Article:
Eric D. Schabell: O11y Guide: Cloud Native Observability Pitfalls - Underestimating Cardinality

Tuesday, January 30, 2024

O11y Guide: Cloud Native Observability Pitfalls - Underestimating Cardinality

Are you looking at your organization's efforts to enter or expand into the cloud native landscape and feeling a bit daunted by the vast expanse of information surrounding cloud native observability? 

When you're moving so fast with agile practices across your DevOps, SRE's, and platform engineering teams, it's no wonder this can seem a bit confusing. 

Unfortunately, the choices being made have a great impact on both your business, your budgets, and the ultimate success of your cloud native initiatives that hasty decisions up front lead to big headaches very quickly down the road.

In the previous article, we talk about how focusing on cloud native observability pillars has outlived its usefulness. Now it's time to move on to another common mistake organizations make, that of underestimating cardinality. By sharing common pitfalls in this series, the hope is that we can learn from them.

This article takes a look at how underestimating cardinality in our cloud native observability can very quickly ruin our day.

Cardinality the silent killer

The biggest problem facing our developers, engineers, and observability teams is that they are flooded with cloud native data from their systems. Collecting all that we need versus exactly what we use to monitor our organizations applications and infrastructure is a constant struggle. This struggle leads to ever increasing stress and frustration within teams trying to maintain some sense of order in the constant chaos. 

Frustrations mounting?
The following quote is from an online forum where an SRE asked the community about dipping his feet into the tracing pond. This is one form of gathering observability information across service calls, tracing the entire process end to end. He stated that he did not yet use tracing, but wanted to ask those that do, why they did and those that don't, why not. Simple question, right?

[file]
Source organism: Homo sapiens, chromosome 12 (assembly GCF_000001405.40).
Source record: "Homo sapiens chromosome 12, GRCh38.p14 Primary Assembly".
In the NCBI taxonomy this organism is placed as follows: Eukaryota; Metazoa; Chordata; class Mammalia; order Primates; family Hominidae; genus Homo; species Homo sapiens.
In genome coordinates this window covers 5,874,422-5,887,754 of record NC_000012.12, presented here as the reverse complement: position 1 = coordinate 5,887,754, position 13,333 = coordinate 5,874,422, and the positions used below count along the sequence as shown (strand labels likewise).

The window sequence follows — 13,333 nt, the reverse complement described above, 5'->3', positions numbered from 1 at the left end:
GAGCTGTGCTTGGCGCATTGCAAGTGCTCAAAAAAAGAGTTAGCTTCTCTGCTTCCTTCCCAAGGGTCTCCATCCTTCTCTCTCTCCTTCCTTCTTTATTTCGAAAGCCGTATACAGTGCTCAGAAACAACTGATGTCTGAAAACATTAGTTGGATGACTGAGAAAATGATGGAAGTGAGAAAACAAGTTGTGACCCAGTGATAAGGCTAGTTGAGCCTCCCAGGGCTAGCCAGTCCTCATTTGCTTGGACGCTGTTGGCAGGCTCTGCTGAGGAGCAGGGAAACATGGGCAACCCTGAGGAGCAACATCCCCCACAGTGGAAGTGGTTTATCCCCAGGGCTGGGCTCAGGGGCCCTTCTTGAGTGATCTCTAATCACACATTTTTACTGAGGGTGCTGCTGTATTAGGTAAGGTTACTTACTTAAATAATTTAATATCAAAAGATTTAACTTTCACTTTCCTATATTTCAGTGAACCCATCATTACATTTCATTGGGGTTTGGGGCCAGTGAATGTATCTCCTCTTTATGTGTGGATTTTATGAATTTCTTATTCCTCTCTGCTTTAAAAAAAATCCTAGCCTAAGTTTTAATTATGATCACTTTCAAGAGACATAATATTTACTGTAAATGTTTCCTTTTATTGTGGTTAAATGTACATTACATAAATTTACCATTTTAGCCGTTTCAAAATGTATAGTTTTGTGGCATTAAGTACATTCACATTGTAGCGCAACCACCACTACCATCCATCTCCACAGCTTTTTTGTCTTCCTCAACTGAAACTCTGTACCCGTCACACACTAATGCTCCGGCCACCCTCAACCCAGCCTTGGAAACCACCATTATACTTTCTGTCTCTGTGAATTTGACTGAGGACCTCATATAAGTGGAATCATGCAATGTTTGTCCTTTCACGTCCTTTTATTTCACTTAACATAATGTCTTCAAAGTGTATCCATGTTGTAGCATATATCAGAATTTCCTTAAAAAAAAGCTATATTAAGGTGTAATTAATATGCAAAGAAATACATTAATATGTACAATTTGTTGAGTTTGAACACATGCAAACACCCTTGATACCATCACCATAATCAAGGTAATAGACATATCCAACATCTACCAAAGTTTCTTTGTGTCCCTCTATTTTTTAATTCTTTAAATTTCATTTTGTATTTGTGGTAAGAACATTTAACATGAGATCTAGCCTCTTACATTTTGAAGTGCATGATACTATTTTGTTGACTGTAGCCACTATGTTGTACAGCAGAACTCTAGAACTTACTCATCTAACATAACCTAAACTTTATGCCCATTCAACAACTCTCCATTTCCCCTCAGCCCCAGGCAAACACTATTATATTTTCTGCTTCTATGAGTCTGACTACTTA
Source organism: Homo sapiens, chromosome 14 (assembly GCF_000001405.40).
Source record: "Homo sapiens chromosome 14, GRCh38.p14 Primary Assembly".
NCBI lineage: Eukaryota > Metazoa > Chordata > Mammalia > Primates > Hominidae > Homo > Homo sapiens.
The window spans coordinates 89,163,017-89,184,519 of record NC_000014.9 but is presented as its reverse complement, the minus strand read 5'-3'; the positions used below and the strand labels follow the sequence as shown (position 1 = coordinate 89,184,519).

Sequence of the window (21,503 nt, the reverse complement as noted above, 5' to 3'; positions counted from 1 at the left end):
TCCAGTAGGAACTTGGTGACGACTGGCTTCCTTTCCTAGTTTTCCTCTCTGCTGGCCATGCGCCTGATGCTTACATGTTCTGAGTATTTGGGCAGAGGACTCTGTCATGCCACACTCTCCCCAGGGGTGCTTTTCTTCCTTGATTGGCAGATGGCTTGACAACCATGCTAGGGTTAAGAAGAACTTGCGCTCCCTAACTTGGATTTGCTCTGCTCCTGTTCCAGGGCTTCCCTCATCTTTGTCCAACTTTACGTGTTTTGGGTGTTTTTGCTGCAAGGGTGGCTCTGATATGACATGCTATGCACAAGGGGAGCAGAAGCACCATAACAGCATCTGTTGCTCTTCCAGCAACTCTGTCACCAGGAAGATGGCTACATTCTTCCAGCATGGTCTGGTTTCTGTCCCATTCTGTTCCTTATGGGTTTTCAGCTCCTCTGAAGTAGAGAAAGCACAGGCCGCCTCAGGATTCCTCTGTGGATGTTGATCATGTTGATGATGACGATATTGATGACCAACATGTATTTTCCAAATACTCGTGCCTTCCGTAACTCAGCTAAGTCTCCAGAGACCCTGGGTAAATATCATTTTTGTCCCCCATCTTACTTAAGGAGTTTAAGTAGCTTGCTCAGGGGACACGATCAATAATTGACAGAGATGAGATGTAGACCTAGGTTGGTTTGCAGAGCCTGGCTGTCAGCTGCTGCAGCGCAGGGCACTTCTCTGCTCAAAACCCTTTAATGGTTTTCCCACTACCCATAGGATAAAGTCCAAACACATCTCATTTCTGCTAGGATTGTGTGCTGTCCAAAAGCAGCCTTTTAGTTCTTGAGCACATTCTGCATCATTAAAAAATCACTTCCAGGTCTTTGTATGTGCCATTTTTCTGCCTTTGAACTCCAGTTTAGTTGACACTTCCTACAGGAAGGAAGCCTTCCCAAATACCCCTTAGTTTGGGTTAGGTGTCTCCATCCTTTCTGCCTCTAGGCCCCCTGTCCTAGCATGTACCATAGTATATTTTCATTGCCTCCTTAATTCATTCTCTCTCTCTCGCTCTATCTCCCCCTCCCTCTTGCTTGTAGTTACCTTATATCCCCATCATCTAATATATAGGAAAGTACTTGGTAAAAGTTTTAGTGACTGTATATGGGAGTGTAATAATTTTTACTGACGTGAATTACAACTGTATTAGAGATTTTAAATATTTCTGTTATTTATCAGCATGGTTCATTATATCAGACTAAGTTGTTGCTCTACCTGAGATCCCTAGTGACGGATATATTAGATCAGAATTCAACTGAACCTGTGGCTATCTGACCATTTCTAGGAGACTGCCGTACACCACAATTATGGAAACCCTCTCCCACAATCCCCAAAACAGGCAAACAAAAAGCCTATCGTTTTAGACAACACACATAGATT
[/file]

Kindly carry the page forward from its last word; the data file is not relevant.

The first answer was dripping with the frustration and sarcasm you find in any organization that is struggling with cloud native observability.

"I don't yet collect spans/traces because I can hardly get our devs to care about basic metrics, let alone traces. This is a large enterprise with approx. 1000 developers." 

Next thing you know, a new deployment in our organization happens to trigger an explosion of data by adding a small metric change triggering an exponential increase in cardinality. By collecting some unique value, this change has caused a huge spike in observability data that is now causing delays in all queries and dashboards. On-call support staff are now being paged and it plays out just like the 2023 Observability Report research showed. We spend on average 10 hours per week trying to triage and understand incidents, that's a quarter of our 40 hour work week! 

Cardinality spikes is another example of the cloud native complexity that is leading our developers and engineers to feel like they are drowning. From the same observability report, 33% surveyed said those above mentioned issues spill over and disrupt their personal lives. 39% felt frequently stressed out.

The only way to get a handle on this is to have more insights and control over how we are going to deal with high volumes of cloud native observability data before it has the above described negative impact. We need a way to analyze, refine, and operate on our observability data live during ingestion and be able to take immediate action when problems arise, like cardinality issues. 

When we have access to something like the above shown control plate, we can stop incoming cardinality issues before they are overloading our systems, preventing that data from flooding our backend storage until we can sort out what is going on. This ease of control provides on-call engineers with powerful capabilities for taking immediate and decisive action resulting in better outcomes.

Ignoring existing landscape?
The road to cloud native success has many pitfalls and understanding how to avoid the pillars, focusing instead on solutions for the phases of observability will save much wasted time and energy.

Coming up next

Another pitfall organizations struggle with in cloud native observability is ignoring their existing landscape. In the next article in this series, I'll share why this is a pitfall and how we can avoid it wreaking havoc on our cloud native observability efforts.

Below are the links to the other articles in this series:

  1. Cloud Native Observability Pitfalls - Introduction
  2. Cloud Native Observability Pitfalls - Controlling Costs
  3. Cloud Native Observability Pitfalls - Focusing on The Pillars
  4. Cloud Native Observability Pitfalls - Underestimating Cardinality
  5. Cloud Native Observability Pitfalls - Ignoring Existing Landscape
  6. Cloud Native Observability Pitfalls - The Protocol Jungle
  7. Cloud Native Observability Pitfalls - Sneaky Sprawling Mess

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